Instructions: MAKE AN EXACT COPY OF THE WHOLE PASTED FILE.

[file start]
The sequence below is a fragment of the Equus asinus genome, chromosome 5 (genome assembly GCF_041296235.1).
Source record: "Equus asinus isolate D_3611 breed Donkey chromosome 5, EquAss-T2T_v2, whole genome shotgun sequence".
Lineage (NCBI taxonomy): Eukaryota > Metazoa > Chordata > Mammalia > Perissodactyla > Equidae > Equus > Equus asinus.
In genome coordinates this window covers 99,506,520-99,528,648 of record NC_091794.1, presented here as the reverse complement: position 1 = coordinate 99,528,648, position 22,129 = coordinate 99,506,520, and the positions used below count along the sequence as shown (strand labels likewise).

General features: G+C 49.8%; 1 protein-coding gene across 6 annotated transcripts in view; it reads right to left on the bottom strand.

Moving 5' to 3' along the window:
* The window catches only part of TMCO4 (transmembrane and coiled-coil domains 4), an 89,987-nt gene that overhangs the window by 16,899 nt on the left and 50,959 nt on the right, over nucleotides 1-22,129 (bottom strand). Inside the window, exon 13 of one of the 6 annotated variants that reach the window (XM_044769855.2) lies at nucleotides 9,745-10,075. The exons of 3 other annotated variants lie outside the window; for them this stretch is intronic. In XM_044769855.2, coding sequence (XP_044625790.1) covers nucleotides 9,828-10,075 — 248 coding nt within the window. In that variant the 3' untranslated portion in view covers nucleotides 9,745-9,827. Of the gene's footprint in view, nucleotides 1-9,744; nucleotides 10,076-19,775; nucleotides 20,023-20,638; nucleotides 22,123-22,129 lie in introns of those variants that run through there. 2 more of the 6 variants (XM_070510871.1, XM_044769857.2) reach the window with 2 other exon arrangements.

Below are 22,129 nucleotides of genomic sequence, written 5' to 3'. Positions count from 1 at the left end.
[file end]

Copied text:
The sequence below is a fragment of the Equus asinus genome, chromosome 5 (genome assembly GCF_041296235.1).
Source record: "Equus asinus isolate D_3611 breed Donkey chromosome 5, EquAss-T2T_v2, whole genome shotgun sequence".
Lineage (NCBI taxonomy): Eukaryota > Metazoa > Chordata > Mammalia > Perissodactyla > Equidae > Equus > Equus asinus.
In genome coordinates this window covers 99,506,520-99,528,648 of record NC_091794.1, presented here as the reverse complement: position 1 = coordinate 99,528,648, position 22,129 = coordinate 99,506,520, and the positions used below count along the sequence as shown (strand labels likewise).

General features: G+C 49.8%; 1 protein-coding gene across 6 annotated transcripts in view; it reads right to left on the bottom strand.

Moving 5' to 3' along the window:
* The window catches only part of TMCO4 (transmembrane and coiled-coil domains 4), an 89,987-nt gene that overhangs the window by 16,899 nt on the left and 50,959 nt on the right, over nucleotides 1-22,129 (bottom strand). Inside the window, exon 13 of one of the 6 annotated variants that reach the window (XM_044769855.2) lies at nucleotides 9,745-10,075. The exons of 3 other annotated variants lie outside the window; for them this stretch is intronic. In XM_044769855.2, coding sequence (XP_044625790.1) covers nucleotides 9,828-10,075 — 248 coding nt within the window. In that variant the 3' untranslated portion in view covers nucleotides 9,745-9,827. Of the gene's footprint in view, nucleotides 1-9,744; nucleotides 10,076-19,775; nucleotides 20,023-20,638; nucleotides 22,123-22,129 lie in introns of those variants that run through there. 2 more of the 6 variants (XM_070510871.1, XM_044769857.2) reach the window with 2 other exon arrangements.

Below are 22,129 nucleotides of genomic sequence, written 5' to 3'. Positions count from 1 at the left end.